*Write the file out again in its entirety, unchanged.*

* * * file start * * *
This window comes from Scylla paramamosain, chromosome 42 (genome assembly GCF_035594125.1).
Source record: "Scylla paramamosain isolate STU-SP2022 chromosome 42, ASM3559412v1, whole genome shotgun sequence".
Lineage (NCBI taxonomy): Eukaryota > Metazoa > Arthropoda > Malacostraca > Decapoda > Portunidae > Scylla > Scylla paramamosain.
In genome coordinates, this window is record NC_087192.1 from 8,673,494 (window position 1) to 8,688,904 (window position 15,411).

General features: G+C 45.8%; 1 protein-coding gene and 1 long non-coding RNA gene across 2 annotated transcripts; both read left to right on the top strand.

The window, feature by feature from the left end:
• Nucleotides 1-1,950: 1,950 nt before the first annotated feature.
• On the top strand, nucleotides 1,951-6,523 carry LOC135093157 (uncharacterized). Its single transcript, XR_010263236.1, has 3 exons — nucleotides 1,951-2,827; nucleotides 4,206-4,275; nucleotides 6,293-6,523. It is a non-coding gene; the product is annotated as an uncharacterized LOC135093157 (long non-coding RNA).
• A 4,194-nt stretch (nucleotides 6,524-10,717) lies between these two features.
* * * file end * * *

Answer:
This window comes from Scylla paramamosain, chromosome 42 (genome assembly GCF_035594125.1).
Source record: "Scylla paramamosain isolate STU-SP2022 chromosome 42, ASM3559412v1, whole genome shotgun sequence".
Lineage (NCBI taxonomy): Eukaryota > Metazoa > Arthropoda > Malacostraca > Decapoda > Portunidae > Scylla > Scylla paramamosain.
In genome coordinates, this window is record NC_087192.1 from 8,673,494 (window position 1) to 8,688,904 (window position 15,411).

General features: G+C 45.8%; 1 protein-coding gene and 1 long non-coding RNA gene across 2 annotated transcripts; both read left to right on the top strand.

The window, feature by feature from the left end:
• Nucleotides 1-1,950: 1,950 nt before the first annotated feature.
• On the top strand, nucleotides 1,951-6,523 carry LOC135093157 (uncharacterized). Its single transcript, XR_010263236.1, has 3 exons — nucleotides 1,951-2,827; nucleotides 4,206-4,275; nucleotides 6,293-6,523. It is a non-coding gene; the product is annotated as an uncharacterized LOC135093157 (long non-coding RNA).
• A 4,194-nt stretch (nucleotides 6,524-10,717) lies between these two features.